World's best investment bank 2018: Citi
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World's best investment bank 2018: Citi

The firm is a genuine contender in investment banking in every region of the world.

Awards for Excellence 2018

The rationale behind Citi’s nomination as the world’s best investment bank this year is simple, but impressive. In every part of world that Euromoney considered the credentials of the leading regional investment banks – North America, Latin America, western Europe, central and eastern Europe, the Middle East, Africa and Asia – Citi was a genuine contender.

In almost all of those regions it had a realistic claim to be the best bank for financing. And, just to cement its global-regional-local capabilities, Citi was also worthy of serious consideration for each region’s best bank for transaction services.

These arguments speak to two incontrovertible facts about Citi’s Institutional Clients Group (ICG) today: no other firm comes close to the scale and breadth of Citi’s wholesale banking operations; and Citi hasn’t just built and maintained a global network, it has built one that works and is increasingly valued by its clients, who view Citi as a true partner to their own global businesses. And this, remember, is the network that most competitors said was too big to manage effectively.

Clients like Citi’s consistency as well as its ubiquity. Citi’s management is keenly aware of the risks of trying to leverage its network too hard.

“If you look across the globe, we are not number one in everything,” says Jamie Forese, Citigroup’s president and head of the ICG. “We don’t need to be spectacular or to always beat our peers. But we contend in everything we do, and we contend in more areas than our competitors.”

Look at the overall numbers. Citi’s ICG unit – divided into a banking division, of which the main constituent parts are transaction and trade services (TTS) and investment banking, and a markets and securities services group – delivered revenues of $35.6 billion in 2017, up 7% on the previous year. TTS was up 7% and investment banking up 14%. The momentum continued into the first quarter of 2018, posting an overall year-on-year jump of 4% in revenues and 11% in adjusted net income.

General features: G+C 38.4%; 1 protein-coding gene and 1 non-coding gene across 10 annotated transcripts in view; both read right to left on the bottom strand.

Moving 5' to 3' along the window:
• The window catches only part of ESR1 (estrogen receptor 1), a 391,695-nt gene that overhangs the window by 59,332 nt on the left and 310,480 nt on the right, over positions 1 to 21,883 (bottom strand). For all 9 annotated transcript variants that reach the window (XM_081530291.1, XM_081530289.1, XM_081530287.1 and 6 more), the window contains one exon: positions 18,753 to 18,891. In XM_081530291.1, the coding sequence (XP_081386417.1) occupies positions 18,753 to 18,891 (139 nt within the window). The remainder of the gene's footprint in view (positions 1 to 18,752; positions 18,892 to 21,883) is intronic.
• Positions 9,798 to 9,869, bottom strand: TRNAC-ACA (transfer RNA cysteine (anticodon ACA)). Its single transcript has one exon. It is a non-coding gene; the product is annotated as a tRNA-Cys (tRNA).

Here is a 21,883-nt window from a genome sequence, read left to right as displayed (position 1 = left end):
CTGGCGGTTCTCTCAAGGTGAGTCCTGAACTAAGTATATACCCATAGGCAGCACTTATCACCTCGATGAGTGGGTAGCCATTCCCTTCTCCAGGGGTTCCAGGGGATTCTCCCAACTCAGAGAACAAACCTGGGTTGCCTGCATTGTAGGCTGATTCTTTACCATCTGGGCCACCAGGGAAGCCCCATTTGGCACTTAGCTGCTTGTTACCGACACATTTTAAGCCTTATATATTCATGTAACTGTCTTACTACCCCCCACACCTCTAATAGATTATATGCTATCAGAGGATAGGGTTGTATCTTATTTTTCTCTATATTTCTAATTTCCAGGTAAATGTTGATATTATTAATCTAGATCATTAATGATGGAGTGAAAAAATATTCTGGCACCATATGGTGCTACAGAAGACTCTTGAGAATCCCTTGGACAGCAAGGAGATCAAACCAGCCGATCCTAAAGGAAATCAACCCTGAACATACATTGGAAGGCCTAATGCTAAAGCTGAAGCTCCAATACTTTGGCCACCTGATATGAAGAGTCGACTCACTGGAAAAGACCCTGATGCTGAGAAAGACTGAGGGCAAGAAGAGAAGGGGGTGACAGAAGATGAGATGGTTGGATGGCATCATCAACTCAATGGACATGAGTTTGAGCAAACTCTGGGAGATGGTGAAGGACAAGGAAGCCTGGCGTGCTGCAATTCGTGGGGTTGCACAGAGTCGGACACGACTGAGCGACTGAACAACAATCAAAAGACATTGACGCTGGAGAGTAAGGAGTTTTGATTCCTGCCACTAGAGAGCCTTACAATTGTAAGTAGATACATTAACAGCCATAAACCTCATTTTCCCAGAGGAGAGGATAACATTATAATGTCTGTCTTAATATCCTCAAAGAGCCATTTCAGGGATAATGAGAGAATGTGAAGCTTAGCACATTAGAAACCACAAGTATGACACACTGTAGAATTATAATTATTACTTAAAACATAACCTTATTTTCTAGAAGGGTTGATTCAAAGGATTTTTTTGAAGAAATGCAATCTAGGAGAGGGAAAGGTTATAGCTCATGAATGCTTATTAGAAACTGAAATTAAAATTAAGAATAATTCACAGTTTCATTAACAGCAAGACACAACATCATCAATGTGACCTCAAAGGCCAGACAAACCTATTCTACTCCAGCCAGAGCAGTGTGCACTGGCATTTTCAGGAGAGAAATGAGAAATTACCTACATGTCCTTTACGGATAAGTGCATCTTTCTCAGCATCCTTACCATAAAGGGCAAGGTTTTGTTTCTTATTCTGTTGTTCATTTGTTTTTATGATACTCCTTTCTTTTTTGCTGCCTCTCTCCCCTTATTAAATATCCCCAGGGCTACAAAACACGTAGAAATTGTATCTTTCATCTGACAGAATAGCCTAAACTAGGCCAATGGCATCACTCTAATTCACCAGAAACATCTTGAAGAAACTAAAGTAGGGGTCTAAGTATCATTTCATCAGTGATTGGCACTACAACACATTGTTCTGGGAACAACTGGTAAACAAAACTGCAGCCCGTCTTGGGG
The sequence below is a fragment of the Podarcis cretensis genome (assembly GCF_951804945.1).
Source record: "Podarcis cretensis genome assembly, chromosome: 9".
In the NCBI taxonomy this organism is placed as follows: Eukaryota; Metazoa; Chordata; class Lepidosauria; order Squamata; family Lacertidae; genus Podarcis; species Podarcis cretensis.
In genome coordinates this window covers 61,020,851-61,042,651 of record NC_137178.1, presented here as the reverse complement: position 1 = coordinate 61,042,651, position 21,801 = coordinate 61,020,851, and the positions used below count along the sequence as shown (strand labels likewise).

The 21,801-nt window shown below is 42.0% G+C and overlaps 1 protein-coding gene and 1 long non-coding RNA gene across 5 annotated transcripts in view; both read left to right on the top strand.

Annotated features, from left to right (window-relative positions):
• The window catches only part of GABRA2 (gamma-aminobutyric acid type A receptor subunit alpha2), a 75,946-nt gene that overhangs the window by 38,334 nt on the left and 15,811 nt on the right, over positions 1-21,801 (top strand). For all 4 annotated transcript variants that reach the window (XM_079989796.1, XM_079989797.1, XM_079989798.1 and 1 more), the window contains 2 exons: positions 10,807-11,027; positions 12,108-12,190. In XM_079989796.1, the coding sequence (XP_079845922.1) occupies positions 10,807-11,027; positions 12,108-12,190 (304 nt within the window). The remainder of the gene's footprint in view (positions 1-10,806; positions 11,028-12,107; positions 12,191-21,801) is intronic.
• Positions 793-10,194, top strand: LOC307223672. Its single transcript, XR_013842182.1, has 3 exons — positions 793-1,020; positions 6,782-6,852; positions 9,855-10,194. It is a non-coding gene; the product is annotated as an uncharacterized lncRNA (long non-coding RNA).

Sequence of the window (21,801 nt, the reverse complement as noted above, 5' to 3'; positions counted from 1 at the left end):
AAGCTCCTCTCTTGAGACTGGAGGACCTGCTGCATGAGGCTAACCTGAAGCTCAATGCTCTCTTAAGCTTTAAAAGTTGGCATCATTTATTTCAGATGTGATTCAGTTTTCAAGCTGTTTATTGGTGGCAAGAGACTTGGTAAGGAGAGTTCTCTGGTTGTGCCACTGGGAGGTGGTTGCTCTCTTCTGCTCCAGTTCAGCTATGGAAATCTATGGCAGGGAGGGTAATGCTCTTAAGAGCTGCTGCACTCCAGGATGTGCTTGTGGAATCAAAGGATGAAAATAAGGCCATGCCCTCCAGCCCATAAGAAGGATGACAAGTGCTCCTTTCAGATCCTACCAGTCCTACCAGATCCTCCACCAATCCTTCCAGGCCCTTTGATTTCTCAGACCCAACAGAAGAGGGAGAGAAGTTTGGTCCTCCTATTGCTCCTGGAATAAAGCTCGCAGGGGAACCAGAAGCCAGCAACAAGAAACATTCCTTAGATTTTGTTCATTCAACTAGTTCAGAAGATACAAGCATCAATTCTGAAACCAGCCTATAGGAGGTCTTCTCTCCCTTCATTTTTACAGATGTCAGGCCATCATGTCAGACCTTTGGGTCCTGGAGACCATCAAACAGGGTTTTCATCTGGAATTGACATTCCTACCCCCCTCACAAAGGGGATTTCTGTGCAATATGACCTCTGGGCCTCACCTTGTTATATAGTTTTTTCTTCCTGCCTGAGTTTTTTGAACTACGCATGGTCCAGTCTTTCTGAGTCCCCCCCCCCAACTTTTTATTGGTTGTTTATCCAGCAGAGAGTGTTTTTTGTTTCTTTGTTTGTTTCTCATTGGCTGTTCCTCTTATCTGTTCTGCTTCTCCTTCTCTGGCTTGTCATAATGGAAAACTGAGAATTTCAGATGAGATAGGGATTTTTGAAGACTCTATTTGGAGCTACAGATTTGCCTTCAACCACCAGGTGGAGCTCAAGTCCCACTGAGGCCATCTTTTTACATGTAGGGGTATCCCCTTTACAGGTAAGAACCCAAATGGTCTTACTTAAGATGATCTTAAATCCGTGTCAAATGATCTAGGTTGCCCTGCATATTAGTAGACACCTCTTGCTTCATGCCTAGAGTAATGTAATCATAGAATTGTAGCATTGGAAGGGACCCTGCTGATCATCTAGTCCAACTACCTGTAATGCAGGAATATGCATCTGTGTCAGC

Jamie Forese

Forese’s disciplined approach is one of the reasons why Citi can deliver a cost-to-income ratio of 55% in ICG, lower than the equivalent at many of the firm’s peers, despite the extent of the network that has to be maintained.

The same applies to technology. Citi has to spend to keep its advantages in business lines such as markets and TTS, but it is rigorous in making sure that spending equates to an improvement in service for clients.

"We contend in everything we do, and we contend in more areas than our competitors" - Jamie Forese

Next, look at the regional businesses. Citi is a clear winner of the award for central and eastern Europe’s best investment bank this year. As the last remaining global bank with a franchise across the region, it is likely to be the favourite every year. But, again, it is not about the existence of the network, it is about making that network work for the firm and its clients. Citi led 14 new equity capital raises, eight of them IPOs and in four jurisdictions. In M&A, it benefited from close local relationships to lead deals that other international firms would not, or could not, touch.

In the Middle East, where it also scoops the regional investment banking award, Citi was top three across debt, equity and M&A, active on the big regional transactions as well as more esoteric and niche fundraises. Citi is back in Saudi too, with a new capital markets licence and a lead role on the kingdom’s sovereign sukuk to cement its return.

In Asia, the Euromoney award goes to Citi’s overall banking business, but the investment bank played a key role in the success. Citi has long been a leader in the region’s markets and transaction services sectors, as well as a force in capital markets. In the past, investment banking – particularly in China – has been seen as a relative weak point, but competitors say Citi is the house that saw the clearest improvement during Euromoney’s review period.

In financing globally, Citi excelled during the awards period, topping the Dealogic global debt capital markets league tables and the global rankings in IPOs – the first time it has achieved the latter since 2002. Its markets business steamed ahead, building on its traditional strength in fixed income – in which it remains the global leader – while boosting its equities franchise, posting a remarkable 38% jump in year-on-year revenues in the first quarter of 2018. TTS remains the business that holds so much together, as well as being a powerhouse in its own right, delivering revenues of $8.4 billion in 2017, almost $3 billion ahead of investment banking.

The last 12 months have been a hugely important period for Citigroup as a whole. An investor day in October 2017 was cathartic, during which chief executive Mike Corbat said the firm had passed an inflection point since the financial crisis, which hit the bank so hard.

Competitors are now catching on that Citi has something they don’t. Clients realized this a lot earlier.

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